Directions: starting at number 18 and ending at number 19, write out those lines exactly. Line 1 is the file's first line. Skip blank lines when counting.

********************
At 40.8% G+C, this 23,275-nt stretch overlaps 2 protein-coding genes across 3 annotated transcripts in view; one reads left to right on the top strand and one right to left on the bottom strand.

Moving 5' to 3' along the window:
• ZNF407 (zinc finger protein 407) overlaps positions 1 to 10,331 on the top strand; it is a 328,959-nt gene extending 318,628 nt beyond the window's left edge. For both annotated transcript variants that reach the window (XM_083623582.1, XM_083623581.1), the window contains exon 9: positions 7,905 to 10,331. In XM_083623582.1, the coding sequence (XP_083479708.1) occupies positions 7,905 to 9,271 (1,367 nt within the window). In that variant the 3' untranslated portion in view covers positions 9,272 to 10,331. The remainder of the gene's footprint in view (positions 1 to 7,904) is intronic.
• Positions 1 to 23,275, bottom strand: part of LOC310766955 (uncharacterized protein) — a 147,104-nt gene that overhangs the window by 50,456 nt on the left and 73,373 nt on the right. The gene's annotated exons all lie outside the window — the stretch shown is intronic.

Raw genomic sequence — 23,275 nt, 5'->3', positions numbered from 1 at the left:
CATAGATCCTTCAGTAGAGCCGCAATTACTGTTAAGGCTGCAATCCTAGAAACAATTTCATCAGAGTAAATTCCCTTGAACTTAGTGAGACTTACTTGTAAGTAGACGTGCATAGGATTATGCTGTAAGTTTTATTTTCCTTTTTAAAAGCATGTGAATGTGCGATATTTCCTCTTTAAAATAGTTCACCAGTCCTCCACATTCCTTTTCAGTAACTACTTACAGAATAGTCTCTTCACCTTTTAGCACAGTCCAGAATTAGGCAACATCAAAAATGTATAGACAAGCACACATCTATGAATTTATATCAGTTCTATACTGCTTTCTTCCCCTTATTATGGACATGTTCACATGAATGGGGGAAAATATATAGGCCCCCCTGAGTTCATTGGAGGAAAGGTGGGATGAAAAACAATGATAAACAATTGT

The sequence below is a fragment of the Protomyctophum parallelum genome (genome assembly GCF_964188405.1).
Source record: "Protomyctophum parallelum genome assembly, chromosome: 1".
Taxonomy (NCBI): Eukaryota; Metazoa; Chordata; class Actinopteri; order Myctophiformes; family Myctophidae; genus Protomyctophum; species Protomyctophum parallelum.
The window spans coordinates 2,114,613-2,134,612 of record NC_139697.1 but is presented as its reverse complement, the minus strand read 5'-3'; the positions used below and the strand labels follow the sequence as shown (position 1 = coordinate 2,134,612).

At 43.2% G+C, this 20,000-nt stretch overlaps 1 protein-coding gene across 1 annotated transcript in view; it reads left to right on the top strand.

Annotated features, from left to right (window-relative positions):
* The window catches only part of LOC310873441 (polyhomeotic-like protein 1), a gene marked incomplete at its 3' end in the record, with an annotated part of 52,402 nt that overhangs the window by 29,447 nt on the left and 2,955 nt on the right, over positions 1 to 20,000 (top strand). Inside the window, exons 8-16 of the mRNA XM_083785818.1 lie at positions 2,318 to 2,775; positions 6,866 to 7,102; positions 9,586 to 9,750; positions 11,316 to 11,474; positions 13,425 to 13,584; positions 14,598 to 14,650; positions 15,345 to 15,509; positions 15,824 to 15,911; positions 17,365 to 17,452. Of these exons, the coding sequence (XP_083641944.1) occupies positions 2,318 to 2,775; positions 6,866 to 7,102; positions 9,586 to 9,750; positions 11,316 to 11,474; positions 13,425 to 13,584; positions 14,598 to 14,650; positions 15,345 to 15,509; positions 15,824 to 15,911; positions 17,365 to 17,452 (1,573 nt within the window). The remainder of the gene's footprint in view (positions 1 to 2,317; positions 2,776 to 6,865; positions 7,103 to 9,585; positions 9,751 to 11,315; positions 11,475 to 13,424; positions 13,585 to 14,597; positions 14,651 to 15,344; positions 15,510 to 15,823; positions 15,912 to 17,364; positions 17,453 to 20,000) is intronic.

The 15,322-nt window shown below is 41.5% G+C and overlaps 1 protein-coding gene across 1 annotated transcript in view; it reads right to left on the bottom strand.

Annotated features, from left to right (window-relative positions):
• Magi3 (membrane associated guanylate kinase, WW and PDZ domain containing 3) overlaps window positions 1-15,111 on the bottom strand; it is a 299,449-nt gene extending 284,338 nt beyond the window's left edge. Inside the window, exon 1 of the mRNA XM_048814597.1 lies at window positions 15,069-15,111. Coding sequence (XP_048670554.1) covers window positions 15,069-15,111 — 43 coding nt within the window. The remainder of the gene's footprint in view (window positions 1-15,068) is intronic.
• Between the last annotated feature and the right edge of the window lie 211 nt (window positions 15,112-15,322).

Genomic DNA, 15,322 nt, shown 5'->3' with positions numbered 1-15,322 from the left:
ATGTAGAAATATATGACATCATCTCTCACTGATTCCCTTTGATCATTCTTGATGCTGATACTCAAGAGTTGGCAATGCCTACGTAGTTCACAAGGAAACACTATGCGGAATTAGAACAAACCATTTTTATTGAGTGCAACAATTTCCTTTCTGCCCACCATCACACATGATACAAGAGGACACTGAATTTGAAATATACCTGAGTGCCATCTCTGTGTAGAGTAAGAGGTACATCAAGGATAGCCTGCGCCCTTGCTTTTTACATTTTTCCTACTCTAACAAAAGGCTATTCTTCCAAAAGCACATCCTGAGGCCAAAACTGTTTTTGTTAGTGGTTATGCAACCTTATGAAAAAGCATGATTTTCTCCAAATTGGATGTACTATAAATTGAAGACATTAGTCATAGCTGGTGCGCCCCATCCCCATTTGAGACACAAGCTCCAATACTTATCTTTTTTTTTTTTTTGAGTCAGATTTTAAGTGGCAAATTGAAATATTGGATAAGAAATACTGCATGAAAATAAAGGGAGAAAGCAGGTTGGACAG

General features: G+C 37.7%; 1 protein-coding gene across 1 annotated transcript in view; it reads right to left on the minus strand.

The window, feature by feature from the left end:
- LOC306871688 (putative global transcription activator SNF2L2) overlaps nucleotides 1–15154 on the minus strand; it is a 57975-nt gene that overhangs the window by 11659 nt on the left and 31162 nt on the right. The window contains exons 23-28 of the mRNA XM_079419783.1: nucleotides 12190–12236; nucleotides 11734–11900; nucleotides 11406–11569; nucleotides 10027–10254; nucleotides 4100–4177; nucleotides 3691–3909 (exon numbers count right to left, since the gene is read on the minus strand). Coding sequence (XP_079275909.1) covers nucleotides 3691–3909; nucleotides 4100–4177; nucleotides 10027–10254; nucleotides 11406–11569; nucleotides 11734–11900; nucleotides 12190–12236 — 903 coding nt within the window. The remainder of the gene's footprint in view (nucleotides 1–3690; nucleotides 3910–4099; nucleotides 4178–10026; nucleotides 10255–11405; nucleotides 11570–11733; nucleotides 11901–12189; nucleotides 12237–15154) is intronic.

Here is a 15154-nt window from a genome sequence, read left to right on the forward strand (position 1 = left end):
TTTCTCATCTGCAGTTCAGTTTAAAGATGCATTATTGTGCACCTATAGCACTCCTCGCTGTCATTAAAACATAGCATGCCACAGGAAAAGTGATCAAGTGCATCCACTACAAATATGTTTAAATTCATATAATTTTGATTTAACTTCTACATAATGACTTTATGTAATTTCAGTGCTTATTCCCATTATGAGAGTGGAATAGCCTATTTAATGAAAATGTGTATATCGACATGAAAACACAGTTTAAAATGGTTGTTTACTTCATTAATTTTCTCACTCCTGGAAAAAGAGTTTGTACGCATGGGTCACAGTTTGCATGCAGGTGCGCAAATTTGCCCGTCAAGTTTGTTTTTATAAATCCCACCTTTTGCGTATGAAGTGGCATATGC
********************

Genomic DNA, 15,322 nt, shown 5'->3' with positions numbered 1-15,322 from the left:
ATGTAGAAATATATGACATCATCTCTCACTGATTCCCTTTGATCATTCTTGATGCTGATACTCAAGAGTTGGCAATGCCTACGTAGTTCACAAGGAAACACTATGCGGAATTAGAACAAACCATTTTTATTGAGTGCAACAATTTCCTTTCTGCCCACCATCACACATGATACAAGAGGACACTGAATTTGAAATATACCTGAGTGCCATCTCTGTGTAGAGTAAGAGGTACATCAAGGATAGCCTGCGCCCTTGCTTTTTACATTTTTCCTACTCTAACAAAAGGCTATTCTTCCAAAAGCACATCCTGAGGCCAAAACTGTTTTTGTTAGTGGTTATGCAACCTTATGAAAAAGCATGATTTTCTCCAAATTGGATGTACTATAAATTGAAGACATTAGTCATAGCTGGTGCGCCCCATCCCCATTTGAGACACAAGCTCCAATACTTATCTTTTTTTTTTTTTTGAGTCAGATTTTAAGTGGCAAATTGAAATATTGGATAAGAAATACTGCATGAAAATAAAGGGAGAAAGCAGGTTGGACAG